Financial Definition of NYSE
What It Is
How It Works
Stocks, bonds, mutual funds, exchange-traded funds (ETFs) and derivatives all trade on the NYSE. The exchange also offers electronic trading products, historical trading information, and order-execution products.
The NYSE is an auction market where brokers and specialists buy and sell securities for people by matching the highest bidding price with the lowest selling price. This is one of the most distinguishing characteristics of the NYSE -- unlike the Nasdaq or other electronic exchanges, the NYSE has an actual trading floor at 11 Wall Street in New York.
Stocks, bonds, warrants, options, and rights are traded at 22 horseshoe-shaped installations, called trading posts, on the floor of the exchange. On the trading floor, the NYSE works in continual auction mode, where traders working on behalf of investors execute stock transactions. Traders congregate around a pre-ordained trading post where a specialist broker employed by an NYSE member firm behaves as an auctioneer in an "open outcry" auction environment, bringing buyers and sellers together.
The NYSE traces its origins to 1792, when 24 stockbrokers signed the so-called "Buttonwood Agreement" near Wall Street. The first company listed on the exchange was the Bank of New York. Today, the NYSE is operated by NYSE Euronext, formed by the 2007 merger of the NYSE and Euronext, an all-electronic stock exchange. In 2011, the NYSE and the Deutsche Börse merged.
The NYSE is open for trading Monday through Friday, between 9:30 a.m. - 4:00 p.m. U.S. Eastern Time (ET), excluding holidays designated in advance by the Exchange (click here to see the list of the NYSE Holidays). More than 1,600 companies are listed on the NYSE, and the average daily trading value hovers around $153 billion.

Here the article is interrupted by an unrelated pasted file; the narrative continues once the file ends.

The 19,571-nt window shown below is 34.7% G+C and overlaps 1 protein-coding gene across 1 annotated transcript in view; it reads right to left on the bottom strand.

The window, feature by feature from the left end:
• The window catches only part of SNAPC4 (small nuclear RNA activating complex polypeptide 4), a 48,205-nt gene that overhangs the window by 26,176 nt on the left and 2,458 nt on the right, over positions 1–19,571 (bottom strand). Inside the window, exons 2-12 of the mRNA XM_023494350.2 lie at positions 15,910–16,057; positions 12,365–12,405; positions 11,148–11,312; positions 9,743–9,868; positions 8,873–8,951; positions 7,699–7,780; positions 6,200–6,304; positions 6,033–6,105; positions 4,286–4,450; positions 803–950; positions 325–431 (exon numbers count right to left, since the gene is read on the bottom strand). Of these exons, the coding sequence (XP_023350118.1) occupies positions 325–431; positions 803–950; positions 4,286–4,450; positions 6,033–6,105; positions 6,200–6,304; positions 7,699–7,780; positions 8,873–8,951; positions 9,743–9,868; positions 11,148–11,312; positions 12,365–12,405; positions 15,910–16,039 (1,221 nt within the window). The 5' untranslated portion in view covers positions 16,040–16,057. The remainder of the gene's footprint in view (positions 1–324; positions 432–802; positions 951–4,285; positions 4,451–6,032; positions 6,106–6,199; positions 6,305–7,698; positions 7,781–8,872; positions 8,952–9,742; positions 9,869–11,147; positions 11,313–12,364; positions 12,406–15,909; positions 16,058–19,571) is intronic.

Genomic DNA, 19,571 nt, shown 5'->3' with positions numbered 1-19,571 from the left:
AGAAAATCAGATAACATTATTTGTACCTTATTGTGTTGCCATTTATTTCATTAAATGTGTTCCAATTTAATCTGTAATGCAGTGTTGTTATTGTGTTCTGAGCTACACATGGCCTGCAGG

Also known as the "Big Board" or "The Exchange," the NYSE is an unincorporated association governed by a board of directors headed by a full-time paid chairman and comprised of 20 individuals representing the public and the exchange membership in equal proportion.
Operating divisions of the NYSE are broken down as follows: member firm regulation and surveillance; market operations; financial and office services; product development and planning; and market services and customer relations. Specialized staff groups are assigned to other functions, such as government relations, economic research, and legal and liability problems.
Why It Matters
The NYSE ensures an orderly market for the trading of securities. In the eyes of investors, a firm that's listed on the NYSE has earned an important seal of approval, because of the NYSE's uniquely stringent listing requirements. Companies listed on the NYSE are generally perceived to be more well-established than companies listed on the NASDAQ or other exchange. However, this is not always the case.
For many, the NYSE is a symbol of all that is Wall Street. It is the place where fortunes are made and lost, and where the free market can be seen in its most tangible form.
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